NEWS & BLOG
Views: 21 Author: Site Editor Publish Time: 2022-08-31 Origin: Site
The AB5 bill, which led to strikes by truckers at the three major U.S. ports of Los Angeles, Long Beach and Oakland (read more: LA/Long Beach Truckers Work Stoppage to Protest AB5), has been heard by a federal district court judge, Robert Garvin, Light, Hanson & Feary. For now, the injunction that kept California's AB5 independent contractor law from participating in the state's trucking sector has officially been lifted.
At a hearing Monday, federal District Court Judge Robert Benitez formally lifted the AB5 ban that had been in effect since New Year's Eve 2019, according to a statement issued by Scopelitis, Garvin, Light, Hanson & Feary, a freight-focused law firm, it was reported. A document of the court's ruling was not yet available online at the time of publication.
The lifting of the ban was expected after the U.S. Court of Appeals for the Ninth Circuit overturned the ban originally issued by Benitez in April 2021. Nonetheless, the appellate court's ruling overturning Benitez's injunction allowed the injunction to remain in place while the California Trucking Association, which filed the original lawsuit in the case, appealed to the U.S. Supreme Court.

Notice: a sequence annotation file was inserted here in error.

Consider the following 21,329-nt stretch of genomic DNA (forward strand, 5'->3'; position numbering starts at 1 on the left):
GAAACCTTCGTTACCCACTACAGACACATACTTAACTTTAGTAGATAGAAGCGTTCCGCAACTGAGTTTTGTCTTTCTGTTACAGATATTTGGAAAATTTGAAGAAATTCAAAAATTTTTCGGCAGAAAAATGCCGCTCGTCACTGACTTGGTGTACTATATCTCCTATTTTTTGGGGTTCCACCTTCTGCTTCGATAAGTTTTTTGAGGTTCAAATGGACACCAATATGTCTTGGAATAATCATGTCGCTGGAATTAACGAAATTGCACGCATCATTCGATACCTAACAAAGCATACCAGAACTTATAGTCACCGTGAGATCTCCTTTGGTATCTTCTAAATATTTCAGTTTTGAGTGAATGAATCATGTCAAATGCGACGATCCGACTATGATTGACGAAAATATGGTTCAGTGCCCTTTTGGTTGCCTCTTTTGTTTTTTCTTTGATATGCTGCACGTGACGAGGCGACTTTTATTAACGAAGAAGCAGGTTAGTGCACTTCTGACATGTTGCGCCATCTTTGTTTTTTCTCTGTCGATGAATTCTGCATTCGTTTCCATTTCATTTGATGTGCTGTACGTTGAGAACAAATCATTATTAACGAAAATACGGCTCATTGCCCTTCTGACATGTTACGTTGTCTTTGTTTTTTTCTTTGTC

When the high court chose not to review the case, California Trucking Assn. v. Bonta, returned it to the Court of Appeals. That court, in turn, issued an order to the district court ordering the injunction vacated.
But the case isn't over yet. the legal argument the CTA made - that AB5 violates parts of the Federal Aviation Administration's Enabling Act in trucking in California - was only argued through a motion for injunction, not through a full court proceeding. Now, the CTA will pursue the case from the beginning and ask for a new injunction.
According to the Scopelitis Memorandum, a previous Benitez decision rejecting CTA arguments regarding AB5 and the dormant Commerce Clause affecting interstate commerce was vacated by Benitez at the request of the CTA. The question of whether the Owner Operator Independent Drivers Association (OOIDA) can intervene in the case remains to be decided.
According to earlier court filings, the next step is to file briefs in the case, which will likely take place in December.
AB5 calls for workers to be judged under the provisions of the so-called ABC test, which addresses the question of whether they are independent contractors or employees. For trucking in particular, the so-called B provision is quite problematic because it says independent contractors must be involved in "work outside the normal course of the hiring entity's business. Transportation companies that hire outside truck drivers risk being found in violation of Standard B.
"Today, California drivers can rest easy! Because they know that they have gotten rid of the trucking companies that misclassified their workers, and that the carriers can no longer use their workers or the people of California to further their bottom line," said an email from Teamsters PR agency Berlin Rosen, "These companies will be held accountable and Drivers' rights will be protected by law."